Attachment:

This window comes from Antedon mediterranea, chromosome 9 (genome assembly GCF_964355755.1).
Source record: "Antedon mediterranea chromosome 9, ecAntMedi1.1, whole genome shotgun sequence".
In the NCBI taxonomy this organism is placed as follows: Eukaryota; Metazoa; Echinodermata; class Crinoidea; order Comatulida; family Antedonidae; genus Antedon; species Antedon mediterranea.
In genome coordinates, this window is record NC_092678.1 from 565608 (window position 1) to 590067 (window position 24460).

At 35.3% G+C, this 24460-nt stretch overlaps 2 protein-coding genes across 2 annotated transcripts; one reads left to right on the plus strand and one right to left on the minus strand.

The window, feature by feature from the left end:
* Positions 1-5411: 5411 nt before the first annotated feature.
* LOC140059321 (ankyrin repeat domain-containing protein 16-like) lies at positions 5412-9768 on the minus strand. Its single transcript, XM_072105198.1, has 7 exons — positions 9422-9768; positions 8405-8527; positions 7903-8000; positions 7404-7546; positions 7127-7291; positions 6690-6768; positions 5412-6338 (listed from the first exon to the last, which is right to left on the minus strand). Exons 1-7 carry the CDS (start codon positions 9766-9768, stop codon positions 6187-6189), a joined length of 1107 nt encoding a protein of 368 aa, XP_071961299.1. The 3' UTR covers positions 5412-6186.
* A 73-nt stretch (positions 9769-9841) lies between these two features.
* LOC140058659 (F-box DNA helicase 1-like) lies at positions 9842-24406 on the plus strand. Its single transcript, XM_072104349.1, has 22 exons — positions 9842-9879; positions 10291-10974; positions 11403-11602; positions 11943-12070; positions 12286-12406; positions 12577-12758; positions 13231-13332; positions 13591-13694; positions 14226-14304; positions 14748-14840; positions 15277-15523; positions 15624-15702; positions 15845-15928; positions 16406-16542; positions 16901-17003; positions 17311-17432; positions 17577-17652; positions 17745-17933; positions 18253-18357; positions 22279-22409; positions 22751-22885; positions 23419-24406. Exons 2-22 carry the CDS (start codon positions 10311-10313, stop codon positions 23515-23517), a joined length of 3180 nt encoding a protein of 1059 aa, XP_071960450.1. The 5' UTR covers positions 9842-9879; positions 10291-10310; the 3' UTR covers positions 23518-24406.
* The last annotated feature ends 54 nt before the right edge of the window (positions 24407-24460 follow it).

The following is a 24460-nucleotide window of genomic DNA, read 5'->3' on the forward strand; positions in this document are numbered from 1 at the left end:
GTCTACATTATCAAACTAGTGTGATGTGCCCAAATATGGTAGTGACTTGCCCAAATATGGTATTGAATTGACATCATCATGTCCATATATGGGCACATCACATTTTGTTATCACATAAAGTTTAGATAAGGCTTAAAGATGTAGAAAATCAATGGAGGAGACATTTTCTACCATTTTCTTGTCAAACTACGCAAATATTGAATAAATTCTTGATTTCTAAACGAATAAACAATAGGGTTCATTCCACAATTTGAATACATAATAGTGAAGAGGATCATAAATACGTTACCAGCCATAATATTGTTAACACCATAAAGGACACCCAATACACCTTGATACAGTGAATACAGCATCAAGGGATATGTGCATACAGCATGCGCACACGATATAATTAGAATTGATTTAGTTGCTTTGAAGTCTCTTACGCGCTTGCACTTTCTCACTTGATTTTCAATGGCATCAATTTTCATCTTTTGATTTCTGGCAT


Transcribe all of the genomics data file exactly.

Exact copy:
This window comes from Antedon mediterranea, chromosome 9 (genome assembly GCF_964355755.1).
Source record: "Antedon mediterranea chromosome 9, ecAntMedi1.1, whole genome shotgun sequence".
In the NCBI taxonomy this organism is placed as follows: Eukaryota; Metazoa; Echinodermata; class Crinoidea; order Comatulida; family Antedonidae; genus Antedon; species Antedon mediterranea.
In genome coordinates, this window is record NC_092678.1 from 565608 (window position 1) to 590067 (window position 24460).

At 35.3% G+C, this 24460-nt stretch overlaps 2 protein-coding genes across 2 annotated transcripts; one reads left to right on the plus strand and one right to left on the minus strand.

The window, feature by feature from the left end:
* Positions 1-5411: 5411 nt before the first annotated feature.
* LOC140059321 (ankyrin repeat domain-containing protein 16-like) lies at positions 5412-9768 on the minus strand. Its single transcript, XM_072105198.1, has 7 exons — positions 9422-9768; positions 8405-8527; positions 7903-8000; positions 7404-7546; positions 7127-7291; positions 6690-6768; positions 5412-6338 (listed from the first exon to the last, which is right to left on the minus strand). Exons 1-7 carry the CDS (start codon positions 9766-9768, stop codon positions 6187-6189), a joined length of 1107 nt encoding a protein of 368 aa, XP_071961299.1. The 3' UTR covers positions 5412-6186.
* A 73-nt stretch (positions 9769-9841) lies between these two features.
* LOC140058659 (F-box DNA helicase 1-like) lies at positions 9842-24406 on the plus strand. Its single transcript, XM_072104349.1, has 22 exons — positions 9842-9879; positions 10291-10974; positions 11403-11602; positions 11943-12070; positions 12286-12406; positions 12577-12758; positions 13231-13332; positions 13591-13694; positions 14226-14304; positions 14748-14840; positions 15277-15523; positions 15624-15702; positions 15845-15928; positions 16406-16542; positions 16901-17003; positions 17311-17432; positions 17577-17652; positions 17745-17933; positions 18253-18357; positions 22279-22409; positions 22751-22885; positions 23419-24406. Exons 2-22 carry the CDS (start codon positions 10311-10313, stop codon positions 23515-23517), a joined length of 3180 nt encoding a protein of 1059 aa, XP_071960450.1. The 5' UTR covers positions 9842-9879; positions 10291-10310; the 3' UTR covers positions 23518-24406.
* The last annotated feature ends 54 nt before the right edge of the window (positions 24407-24460 follow it).

The following is a 24460-nucleotide window of genomic DNA, read 5'->3' on the forward strand; positions in this document are numbered from 1 at the left end:
GTCTACATTATCAAACTAGTGTGATGTGCCCAAATATGGTAGTGACTTGCCCAAATATGGTATTGAATTGACATCATCATGTCCATATATGGGCACATCACATTTTGTTATCACATAAAGTTTAGATAAGGCTTAAAGATGTAGAAAATCAATGGAGGAGACATTTTCTACCATTTTCTTGTCAAACTACGCAAATATTGAATAAATTCTTGATTTCTAAACGAATAAACAATAGGGTTCATTCCACAATTTGAATACATAATAGTGAAGAGGATCATAAATACGTTACCAGCCATAATATTGTTAACACCATAAAGGACACCCAATACACCTTGATACAGTGAATACAGCATCAAGGGATATGTGCATACAGCATGCGCACACGATATAATTAGAATTGATTTAGTTGCTTTGAAGTCTCTTACGCGCTTGCACTTTCTCACTTGATTTTCAATGGCATCAATTTTCATCTTTTGATTTCTGGCAT